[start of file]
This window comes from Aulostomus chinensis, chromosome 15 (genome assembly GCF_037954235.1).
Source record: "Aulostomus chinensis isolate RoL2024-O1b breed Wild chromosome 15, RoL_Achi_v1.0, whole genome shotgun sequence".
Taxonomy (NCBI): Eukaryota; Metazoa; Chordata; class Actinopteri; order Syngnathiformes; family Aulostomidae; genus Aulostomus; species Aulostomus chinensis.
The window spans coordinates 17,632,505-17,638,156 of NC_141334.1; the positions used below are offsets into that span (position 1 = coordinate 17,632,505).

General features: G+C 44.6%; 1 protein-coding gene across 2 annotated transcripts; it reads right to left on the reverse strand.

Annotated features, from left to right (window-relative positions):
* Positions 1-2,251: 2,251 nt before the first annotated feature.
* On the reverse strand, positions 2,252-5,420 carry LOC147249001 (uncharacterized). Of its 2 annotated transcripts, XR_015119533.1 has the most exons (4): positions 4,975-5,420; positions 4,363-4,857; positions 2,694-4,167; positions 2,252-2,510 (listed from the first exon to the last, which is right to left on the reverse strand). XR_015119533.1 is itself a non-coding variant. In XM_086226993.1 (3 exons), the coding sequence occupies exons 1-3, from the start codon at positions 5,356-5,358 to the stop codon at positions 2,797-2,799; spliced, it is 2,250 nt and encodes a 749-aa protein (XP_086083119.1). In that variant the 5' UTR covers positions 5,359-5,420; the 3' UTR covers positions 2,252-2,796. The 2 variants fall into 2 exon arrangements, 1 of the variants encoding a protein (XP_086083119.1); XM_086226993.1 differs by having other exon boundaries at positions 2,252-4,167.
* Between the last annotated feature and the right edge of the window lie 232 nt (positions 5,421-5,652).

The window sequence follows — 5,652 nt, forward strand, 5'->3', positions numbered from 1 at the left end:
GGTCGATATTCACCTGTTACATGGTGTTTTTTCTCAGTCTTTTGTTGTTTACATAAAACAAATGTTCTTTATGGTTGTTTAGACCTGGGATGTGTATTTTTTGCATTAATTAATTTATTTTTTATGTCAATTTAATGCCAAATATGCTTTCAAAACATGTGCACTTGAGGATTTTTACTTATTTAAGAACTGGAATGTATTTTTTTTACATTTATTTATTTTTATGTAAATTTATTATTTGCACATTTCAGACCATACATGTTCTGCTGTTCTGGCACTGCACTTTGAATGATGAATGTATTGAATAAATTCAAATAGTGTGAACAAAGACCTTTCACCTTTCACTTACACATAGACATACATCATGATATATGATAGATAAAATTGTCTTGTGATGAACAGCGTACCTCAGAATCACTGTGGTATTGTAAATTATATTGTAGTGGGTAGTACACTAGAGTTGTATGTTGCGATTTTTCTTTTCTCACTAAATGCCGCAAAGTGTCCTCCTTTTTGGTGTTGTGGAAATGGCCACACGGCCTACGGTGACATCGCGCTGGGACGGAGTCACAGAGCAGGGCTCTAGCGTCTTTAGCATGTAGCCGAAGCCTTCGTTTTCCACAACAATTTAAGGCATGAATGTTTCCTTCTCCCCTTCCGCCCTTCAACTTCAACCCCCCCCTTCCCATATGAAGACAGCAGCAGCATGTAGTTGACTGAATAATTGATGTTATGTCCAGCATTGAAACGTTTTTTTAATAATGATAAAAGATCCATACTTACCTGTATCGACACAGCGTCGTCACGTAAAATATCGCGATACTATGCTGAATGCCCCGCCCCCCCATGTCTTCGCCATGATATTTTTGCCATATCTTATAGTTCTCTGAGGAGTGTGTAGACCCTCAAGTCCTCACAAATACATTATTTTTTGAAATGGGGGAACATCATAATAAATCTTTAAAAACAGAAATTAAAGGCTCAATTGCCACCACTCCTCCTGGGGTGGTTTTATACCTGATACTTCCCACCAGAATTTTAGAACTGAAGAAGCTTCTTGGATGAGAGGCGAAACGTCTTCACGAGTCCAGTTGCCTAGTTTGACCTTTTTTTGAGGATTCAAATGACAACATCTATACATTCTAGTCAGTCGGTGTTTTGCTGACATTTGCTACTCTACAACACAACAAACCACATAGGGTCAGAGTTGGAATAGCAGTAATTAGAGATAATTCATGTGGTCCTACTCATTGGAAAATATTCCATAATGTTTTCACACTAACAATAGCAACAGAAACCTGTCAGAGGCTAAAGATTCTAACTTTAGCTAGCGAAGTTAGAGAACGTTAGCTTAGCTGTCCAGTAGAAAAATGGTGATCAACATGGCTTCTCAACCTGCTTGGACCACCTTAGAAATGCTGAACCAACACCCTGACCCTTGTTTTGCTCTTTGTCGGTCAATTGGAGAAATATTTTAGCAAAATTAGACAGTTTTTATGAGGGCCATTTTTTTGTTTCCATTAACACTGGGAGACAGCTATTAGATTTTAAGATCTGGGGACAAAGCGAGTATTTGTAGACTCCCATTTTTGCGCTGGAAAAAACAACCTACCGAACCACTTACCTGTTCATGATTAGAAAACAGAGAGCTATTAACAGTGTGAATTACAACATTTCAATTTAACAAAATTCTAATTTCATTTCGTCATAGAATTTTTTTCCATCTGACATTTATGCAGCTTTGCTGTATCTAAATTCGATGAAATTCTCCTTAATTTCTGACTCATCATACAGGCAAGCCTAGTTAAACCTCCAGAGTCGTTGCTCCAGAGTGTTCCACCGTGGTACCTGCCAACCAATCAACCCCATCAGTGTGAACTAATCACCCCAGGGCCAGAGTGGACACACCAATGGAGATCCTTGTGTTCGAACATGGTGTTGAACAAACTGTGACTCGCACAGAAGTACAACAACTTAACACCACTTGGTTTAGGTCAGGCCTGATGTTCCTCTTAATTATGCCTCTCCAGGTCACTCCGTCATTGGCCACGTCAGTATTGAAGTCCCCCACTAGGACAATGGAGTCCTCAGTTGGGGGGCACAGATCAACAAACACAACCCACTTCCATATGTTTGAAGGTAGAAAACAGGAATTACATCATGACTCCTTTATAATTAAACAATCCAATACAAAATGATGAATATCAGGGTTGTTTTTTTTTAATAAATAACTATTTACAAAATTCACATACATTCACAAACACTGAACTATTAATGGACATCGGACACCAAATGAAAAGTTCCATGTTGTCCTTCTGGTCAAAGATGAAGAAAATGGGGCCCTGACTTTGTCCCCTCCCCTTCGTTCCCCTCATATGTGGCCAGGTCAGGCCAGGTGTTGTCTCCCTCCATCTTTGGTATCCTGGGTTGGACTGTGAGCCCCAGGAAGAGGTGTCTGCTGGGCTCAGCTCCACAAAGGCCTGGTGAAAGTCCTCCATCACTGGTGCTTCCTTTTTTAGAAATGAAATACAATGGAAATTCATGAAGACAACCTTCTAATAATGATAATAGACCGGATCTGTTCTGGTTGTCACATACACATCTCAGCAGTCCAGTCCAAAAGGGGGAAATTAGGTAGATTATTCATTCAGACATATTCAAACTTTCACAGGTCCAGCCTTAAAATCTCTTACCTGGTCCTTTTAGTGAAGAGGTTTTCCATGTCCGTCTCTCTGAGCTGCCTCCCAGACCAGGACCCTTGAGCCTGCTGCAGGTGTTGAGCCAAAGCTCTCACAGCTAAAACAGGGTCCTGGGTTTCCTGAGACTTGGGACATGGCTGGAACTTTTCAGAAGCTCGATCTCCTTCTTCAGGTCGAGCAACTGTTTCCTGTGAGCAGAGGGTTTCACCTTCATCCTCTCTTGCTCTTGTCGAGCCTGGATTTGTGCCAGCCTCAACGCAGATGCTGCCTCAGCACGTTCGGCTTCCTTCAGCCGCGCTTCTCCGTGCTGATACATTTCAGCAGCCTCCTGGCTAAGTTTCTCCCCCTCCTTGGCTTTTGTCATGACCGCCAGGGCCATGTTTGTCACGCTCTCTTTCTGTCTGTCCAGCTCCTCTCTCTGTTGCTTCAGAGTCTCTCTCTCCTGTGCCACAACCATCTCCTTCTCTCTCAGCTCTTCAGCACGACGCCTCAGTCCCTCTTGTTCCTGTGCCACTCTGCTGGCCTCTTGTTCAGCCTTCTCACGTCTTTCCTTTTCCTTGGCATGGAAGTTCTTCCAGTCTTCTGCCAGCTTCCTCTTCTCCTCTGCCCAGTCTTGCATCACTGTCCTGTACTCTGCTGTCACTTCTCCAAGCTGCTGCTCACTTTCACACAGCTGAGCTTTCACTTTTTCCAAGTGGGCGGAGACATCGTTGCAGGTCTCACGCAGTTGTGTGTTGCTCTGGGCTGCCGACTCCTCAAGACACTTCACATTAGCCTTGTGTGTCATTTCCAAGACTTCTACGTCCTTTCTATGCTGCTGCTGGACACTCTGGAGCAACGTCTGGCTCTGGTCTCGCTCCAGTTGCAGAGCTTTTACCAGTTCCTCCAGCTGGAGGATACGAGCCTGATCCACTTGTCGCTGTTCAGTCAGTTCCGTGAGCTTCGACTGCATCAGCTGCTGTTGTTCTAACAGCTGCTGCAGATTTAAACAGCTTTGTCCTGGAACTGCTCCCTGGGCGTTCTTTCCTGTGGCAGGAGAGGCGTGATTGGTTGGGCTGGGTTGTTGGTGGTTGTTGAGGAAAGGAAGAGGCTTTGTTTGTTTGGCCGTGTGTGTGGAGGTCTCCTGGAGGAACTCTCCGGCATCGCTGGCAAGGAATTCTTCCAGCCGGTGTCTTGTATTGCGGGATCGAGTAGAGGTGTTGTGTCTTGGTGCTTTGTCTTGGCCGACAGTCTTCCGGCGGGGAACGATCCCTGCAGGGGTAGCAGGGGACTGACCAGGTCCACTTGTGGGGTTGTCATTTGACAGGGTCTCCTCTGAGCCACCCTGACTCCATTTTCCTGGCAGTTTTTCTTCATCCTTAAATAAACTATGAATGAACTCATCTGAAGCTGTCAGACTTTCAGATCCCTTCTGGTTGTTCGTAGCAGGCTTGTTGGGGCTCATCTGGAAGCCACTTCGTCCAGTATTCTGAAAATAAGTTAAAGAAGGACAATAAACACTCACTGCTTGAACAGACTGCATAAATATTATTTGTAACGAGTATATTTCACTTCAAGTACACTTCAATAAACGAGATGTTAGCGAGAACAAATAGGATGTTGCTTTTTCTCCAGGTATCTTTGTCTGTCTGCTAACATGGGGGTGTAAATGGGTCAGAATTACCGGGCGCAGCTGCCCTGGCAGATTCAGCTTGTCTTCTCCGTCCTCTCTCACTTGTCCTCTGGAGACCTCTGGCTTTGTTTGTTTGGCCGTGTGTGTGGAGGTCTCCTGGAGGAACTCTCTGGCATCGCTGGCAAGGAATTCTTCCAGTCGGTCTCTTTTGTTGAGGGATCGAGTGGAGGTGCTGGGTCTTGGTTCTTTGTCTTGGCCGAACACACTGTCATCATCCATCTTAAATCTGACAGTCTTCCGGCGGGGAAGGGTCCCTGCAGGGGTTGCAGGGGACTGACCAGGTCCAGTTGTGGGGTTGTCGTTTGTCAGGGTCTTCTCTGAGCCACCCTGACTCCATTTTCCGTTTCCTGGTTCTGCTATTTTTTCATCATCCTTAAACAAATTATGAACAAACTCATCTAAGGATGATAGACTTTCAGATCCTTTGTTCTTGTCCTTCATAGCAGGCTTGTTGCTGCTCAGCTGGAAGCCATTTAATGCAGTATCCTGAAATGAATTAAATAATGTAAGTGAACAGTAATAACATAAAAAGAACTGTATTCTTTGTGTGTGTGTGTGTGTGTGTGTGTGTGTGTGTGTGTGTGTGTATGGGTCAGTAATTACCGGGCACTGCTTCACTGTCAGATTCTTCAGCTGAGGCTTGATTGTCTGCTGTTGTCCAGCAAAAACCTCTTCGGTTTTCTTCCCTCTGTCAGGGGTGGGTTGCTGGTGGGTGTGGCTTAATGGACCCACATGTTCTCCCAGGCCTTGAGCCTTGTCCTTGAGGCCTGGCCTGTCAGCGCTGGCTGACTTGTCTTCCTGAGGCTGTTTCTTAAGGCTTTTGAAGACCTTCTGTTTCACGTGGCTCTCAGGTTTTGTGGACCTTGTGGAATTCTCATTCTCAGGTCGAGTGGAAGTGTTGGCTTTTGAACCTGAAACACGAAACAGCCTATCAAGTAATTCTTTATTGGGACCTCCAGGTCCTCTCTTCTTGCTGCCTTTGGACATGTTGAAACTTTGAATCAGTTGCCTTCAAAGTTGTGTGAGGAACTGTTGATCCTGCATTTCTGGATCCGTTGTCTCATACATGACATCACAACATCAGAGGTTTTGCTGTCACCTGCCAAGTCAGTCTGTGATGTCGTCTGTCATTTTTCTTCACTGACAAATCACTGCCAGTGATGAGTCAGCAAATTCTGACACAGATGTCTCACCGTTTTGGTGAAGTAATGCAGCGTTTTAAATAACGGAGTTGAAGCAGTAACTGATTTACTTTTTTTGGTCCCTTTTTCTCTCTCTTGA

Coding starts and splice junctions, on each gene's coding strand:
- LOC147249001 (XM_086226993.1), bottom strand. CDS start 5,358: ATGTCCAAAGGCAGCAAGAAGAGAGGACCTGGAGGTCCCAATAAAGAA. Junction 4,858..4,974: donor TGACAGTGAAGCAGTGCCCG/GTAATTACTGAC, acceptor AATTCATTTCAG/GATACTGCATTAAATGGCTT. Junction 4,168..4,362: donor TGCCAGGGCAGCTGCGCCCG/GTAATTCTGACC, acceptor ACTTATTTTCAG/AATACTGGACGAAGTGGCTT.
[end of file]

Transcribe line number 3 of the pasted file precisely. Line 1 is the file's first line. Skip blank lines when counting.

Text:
Taxonomy (NCBI): Eukaryota; Metazoa; Chordata; class Actinopteri; order Syngnathiformes; family Aulostomidae; genus Aulostomus; species Aulostomus chinensis.